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A Northeast Oklahoma grassroots group suing for more say on poultry farms will have its day in court

A creek with clear green water.
Oklahoma Cooperative Fish and Wildlife Research Unit
U.S. Geological Survey

A grassroots group representing residents of the Spring Creek Watershed in Northeast Oklahoma has sued the state for more public input on new poultry megafarms. Although the Oklahoma Department of Agriculture, Food and Forestry (ODAFF) said the group lacked the standing to sue, a judge ruled that the case should be heard in court.

After its waters bubble up from the ground, Spring Creek flows across the Cherokee Nation Reservation and through three counties before flowing into Fort Gibson Lake. On that 35-mile journey, the creek passes by dozens of poultry farms.

The Oklahoma Water Resources Board says the growing poultry industry in that area has worsened water quality. When poultry waste pollutes waterways, it can cause cloudy water, slime and toxic algal blooms.

Oklahoma’s most infamous case of poultry litter pollution is in the Illinois River, about 30 miles south of Spring Creek. Earlier this year, a federal judge ruled that poultry farms in Arkansas are responsible for addressing pollution in the Illinois River Watershed. But not all poultry pollution crosses state lines—according to The Poultry Federation, nearly 200 million broiler chickens were raised in Oklahoma in 2021.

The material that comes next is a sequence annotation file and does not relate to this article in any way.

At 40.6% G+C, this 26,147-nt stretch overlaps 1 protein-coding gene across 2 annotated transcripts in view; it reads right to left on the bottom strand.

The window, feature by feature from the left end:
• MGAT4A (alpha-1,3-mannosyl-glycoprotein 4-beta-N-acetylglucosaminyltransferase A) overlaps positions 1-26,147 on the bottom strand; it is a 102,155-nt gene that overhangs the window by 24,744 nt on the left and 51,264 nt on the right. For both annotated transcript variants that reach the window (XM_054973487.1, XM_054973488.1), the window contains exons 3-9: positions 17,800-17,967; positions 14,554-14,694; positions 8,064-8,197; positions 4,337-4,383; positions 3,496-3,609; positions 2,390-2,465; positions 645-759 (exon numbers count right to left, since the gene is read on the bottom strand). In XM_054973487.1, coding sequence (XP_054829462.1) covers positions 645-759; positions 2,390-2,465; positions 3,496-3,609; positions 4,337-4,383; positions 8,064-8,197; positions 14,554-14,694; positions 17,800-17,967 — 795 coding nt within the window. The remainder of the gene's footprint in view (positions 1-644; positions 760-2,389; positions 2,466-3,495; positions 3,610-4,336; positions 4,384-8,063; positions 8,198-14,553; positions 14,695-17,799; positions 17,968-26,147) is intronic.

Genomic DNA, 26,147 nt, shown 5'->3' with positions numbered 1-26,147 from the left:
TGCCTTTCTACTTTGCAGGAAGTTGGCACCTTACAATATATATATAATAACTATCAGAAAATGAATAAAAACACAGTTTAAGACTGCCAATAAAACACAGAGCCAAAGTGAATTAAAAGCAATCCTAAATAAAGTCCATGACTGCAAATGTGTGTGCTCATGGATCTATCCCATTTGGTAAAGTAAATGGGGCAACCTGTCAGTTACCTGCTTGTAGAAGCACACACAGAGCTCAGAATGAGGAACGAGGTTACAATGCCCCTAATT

The Spring Creek Coalition is a non-profit that describes its members as landowners, residents and supporters of the Spring Creek Watershed. In March 2021, the Coalition filed a lawsuit against the Oklahoma Department of Agriculture, Food and Forestry, alleging that ODAFF issues licenses to poultry facilities without alerting residents or gathering information on the potential impacts to public health or the environment.

The lawsuit’s primary complaint is that ODAFF does not provide opportunities for public input on these poultry facilities, which the Spring Creek Coalition says is a violation of due process. It focuses on a 2018 permit for a Simmons Foods poultry facility, which has 6 poultry houses with the combined capacity to raise 1 million birds every year. According to the Cherokee Nation’s map of poultry operations (embedded below), this is one of 35 facilities in the Spring Creek Watershed.

In its response to the suit, ODAFF acknowledged it provides no notice to surrounding residents before approving new poultry facilities, including the Simmons Foods poultry facility mentioned in court filings. But the agency said the Spring Creek Coalition lacked the standing to bring this issue to court on behalf of individual landowners.

Last week, a district court judge ruled that this suit should be heard in court. The attorney representing the Spring Creek Coalition told the Tulsa World that they are working to set a date for the hearing.

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Graycen Wheeler is a reporter covering water issues at KOSU as a corps member with Report for America.
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